Bahamas Country Report
The passage of hurricanes Dorian and Humberto in September 2019 caused severe destruction, especially in the Abaco Islands and Grand Bahama, affecting infrastructure and utilities. The government’s management of post-hurricane reconstruction over the next year will affect civil unrest risks. Environmental protests have become more likely since the approval of oil exploration laws in 2016 and since VAT was increased in July 2018. State contract alteration risks are somewhat elevated, as FNM’s deputy leader KP Turnquest has said that his party would review, amend, and potentially cancel contracts if they were economically disadvantageous; however, the government is unlikely to deter foreign investment following the September hurricanes.
The risk of terrorist attacks is low. There are no domestic terrorist groups with the intention or capability to conduct terrorist attacks in the Bahamas. In 2018, the Bahamas passed a new Anti-Terrorism Act, updating legislation originally passed in 2004. In January 2017, then prime minister Perry Christie denied the accusation that the Bahamas held terrorism links with the Islamic State.
Homicide incidents fell steadily by 26% from 123 in 2014 to 91 in 2018, with over half of incidents related to organised crime and drug sales. Following the passage of Hurricane Dorian in August 2019, looting and home invasions are more likely. Although crime levels do not pose a serious risk to foreign investment, visitors are advised to take security precautions when in urban areas, especially the Sand Trap area in Nassau.
The risk of civil or interstate war in Bahamas is low. There is no known group inside the country with intention to use force to change the government. Drug traffickers present a limited challenge to the state’s monopoly on the use of force, but these criminal gangs do not have political aspirations. Disputes over migration issues with Haiti and the countries’ historical maritime boundaries with the United States and Cuba are unlikely to lead to war.
Vaccines Required to Enter the Country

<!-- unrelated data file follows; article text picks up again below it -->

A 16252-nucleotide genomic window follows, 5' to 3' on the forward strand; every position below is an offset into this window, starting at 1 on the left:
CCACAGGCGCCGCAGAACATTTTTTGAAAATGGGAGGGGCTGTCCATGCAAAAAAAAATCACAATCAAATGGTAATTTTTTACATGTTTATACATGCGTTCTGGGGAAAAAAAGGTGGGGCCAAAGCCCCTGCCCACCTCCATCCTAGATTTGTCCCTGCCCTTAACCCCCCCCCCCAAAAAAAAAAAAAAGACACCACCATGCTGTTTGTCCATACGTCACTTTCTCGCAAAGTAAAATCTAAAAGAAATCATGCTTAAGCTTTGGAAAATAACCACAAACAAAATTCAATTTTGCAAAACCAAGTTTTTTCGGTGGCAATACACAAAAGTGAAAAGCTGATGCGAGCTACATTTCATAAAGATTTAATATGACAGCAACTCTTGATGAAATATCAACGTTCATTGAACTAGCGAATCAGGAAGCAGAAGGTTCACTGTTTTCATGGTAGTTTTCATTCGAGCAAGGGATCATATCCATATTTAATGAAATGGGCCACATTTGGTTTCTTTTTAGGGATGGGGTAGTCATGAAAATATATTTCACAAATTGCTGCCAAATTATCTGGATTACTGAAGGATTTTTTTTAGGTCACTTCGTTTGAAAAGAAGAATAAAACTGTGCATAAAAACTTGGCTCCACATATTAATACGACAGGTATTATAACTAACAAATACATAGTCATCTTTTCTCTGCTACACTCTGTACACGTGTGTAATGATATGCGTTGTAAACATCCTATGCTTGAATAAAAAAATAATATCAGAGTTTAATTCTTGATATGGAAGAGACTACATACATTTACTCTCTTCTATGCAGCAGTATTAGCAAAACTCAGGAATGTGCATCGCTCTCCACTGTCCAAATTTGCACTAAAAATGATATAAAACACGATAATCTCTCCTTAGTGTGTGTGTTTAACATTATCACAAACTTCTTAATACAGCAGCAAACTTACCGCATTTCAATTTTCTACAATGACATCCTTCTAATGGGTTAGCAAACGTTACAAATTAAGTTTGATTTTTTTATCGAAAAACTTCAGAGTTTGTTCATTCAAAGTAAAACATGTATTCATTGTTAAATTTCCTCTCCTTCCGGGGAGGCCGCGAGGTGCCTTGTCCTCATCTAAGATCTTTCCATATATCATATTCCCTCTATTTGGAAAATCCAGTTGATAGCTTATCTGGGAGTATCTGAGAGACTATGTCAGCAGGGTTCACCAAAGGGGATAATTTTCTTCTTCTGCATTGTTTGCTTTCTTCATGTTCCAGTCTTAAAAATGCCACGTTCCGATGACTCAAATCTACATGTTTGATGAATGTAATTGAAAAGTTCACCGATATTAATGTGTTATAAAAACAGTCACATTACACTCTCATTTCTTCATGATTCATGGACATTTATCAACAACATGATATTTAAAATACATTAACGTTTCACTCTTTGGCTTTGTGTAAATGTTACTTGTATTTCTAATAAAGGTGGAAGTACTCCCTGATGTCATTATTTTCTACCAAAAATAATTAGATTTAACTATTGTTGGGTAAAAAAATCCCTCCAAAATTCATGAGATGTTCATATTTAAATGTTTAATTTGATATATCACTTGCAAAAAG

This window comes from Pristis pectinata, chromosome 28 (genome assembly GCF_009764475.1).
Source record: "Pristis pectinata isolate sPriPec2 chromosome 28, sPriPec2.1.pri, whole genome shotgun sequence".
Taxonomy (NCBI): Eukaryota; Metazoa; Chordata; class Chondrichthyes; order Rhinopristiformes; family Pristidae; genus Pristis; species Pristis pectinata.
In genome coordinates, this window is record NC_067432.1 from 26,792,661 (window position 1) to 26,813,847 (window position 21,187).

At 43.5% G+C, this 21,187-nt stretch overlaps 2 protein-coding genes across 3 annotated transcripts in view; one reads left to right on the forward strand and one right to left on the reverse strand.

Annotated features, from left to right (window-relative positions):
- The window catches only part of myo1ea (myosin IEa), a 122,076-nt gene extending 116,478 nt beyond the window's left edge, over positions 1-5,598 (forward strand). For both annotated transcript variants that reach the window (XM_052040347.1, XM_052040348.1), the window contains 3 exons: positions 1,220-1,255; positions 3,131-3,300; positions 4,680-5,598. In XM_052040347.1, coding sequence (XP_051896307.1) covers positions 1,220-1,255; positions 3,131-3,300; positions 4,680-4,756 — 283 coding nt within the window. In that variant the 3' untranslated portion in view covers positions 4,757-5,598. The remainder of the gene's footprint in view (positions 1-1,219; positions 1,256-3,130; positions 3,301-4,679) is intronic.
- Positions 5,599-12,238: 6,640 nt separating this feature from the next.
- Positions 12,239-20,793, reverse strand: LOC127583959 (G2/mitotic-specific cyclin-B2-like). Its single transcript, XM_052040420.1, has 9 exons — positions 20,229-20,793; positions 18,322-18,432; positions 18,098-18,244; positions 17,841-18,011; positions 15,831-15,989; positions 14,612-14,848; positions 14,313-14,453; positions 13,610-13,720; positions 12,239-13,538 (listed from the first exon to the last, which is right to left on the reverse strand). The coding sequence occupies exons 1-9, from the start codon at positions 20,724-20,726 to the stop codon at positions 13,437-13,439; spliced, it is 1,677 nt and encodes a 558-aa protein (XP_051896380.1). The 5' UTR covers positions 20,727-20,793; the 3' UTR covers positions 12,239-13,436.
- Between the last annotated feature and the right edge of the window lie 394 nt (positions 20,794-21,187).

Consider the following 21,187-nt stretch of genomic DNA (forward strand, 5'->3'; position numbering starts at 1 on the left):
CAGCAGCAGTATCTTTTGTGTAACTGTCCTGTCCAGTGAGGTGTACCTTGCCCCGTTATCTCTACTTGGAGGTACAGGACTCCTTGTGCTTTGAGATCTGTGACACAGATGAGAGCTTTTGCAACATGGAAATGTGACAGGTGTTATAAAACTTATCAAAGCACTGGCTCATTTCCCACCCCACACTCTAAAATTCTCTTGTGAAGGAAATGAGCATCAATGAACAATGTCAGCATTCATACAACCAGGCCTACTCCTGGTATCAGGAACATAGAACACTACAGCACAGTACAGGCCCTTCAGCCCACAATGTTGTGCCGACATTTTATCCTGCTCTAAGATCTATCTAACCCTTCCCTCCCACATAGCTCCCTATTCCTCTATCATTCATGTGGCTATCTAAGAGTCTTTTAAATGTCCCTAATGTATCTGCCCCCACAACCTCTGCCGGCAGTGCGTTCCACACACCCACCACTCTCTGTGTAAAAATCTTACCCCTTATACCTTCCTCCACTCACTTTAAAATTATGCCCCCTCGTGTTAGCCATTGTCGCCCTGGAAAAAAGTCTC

Yellow fever: There is no risk of contracting yellow fever in the Bahamas. However, the government requires proof of vaccination for travelers arriving from countries with a risk of yellow fever transmission. A single dose of YF vaccine is sufficient to confer sustained life-long immunity against the disease.
Vaccines Recommended for All Travelers
Routine vaccinations: Consult your doctor to ensure all routine vaccinations - such as for diphtheria, tetanus, polio, tuberculosis, influenza, measles, mumps, pertussis, rubella, varicella, etc. - are up to date (include booster shots if necessary).
Vaccines Recommended for Most Travelers
Hepatitis A: The vaccine is given in two doses, six months apart, and is nearly 100 percent effective. The WHO recommends the vaccine be integrated into national routine immunization schedules for children aged one year or older.
Typhoid fever: The typhoid fever vaccine can be administered via injection (administered in one dose) or orally (four doses). The vaccine is only 50-80 percent effective, so travelers to areas with a risk of exposure to typhoid fever, a bacterial disease, should also take hygienic precautions (e.g. drink only bottled water, avoid undercooked foods, wash hands regularly, etc.). Children can be given the shot beginning at two years of age (six for the oral vaccine).
Vaccines Recommended for Some Travelers
Hepatitis B: The WHO recommends that all infants receive their first dose of vaccine as soon as possible after birth, preferably within 24 hours. The birth dose should be followed by two or three doses to complete the primary series. Routine booster doses are not routinely recommended for any age group.
Rabies: The rabies vaccination is typically only recommended for travel to remote areas and if the traveler will be at high risk of exposure (e.g. undertaking activities that will bring them into contact with dogs, cats, bats, or other mammals). The vaccination is administered in three doses over a three-to-four week period. Post exposure prophylaxis is also available and should be administered as soon as possible following contact with an animal suspected of being infected (e.g. bites and scratches).
The Bahamas is vulnerable to tropical storms and hurricanes during the Atlantic Hurricane Season, which officially runs from June 1 to November 30. Two of the most destructive storms to hit the archipelago in recent memory have been Hurricane Joaquin (October 2015) and Hurricane Matthew (October 2016), which together caused hundreds of millions of dollars in damage, though no deaths. The country's southern islands were also struck by hurricanes Irma and Maria in September 2017, causing significant damage in some places (e.g. Ragged Island and Acklins Island), though sparing the capital and the areas most popular with visitors. Information regarding current or forecast storms is available on the US National Hurricane Center's website.
Traffic accidents are relatively common, in part due to reckless driving habits and a general non-enforcement of traffic laws, including blood-alcohol limits.
Flooding is relatively common and can render roads impassable.
Cars drive on the left side of the road in this British Commonwealth.
The climate in the Bahamas is temperate throughout the year due to trade winds that blow across the archipelago all year long. Temperatures range from 32°C in the summer to 16°C in the winter. The country also enjoys 320 sunny days per year.
The rainy season lasts from May until November during which time brief rain showers generally occur at night.
|Country Code:||+1 242|
Voltage: 120 V ~ 60 Hz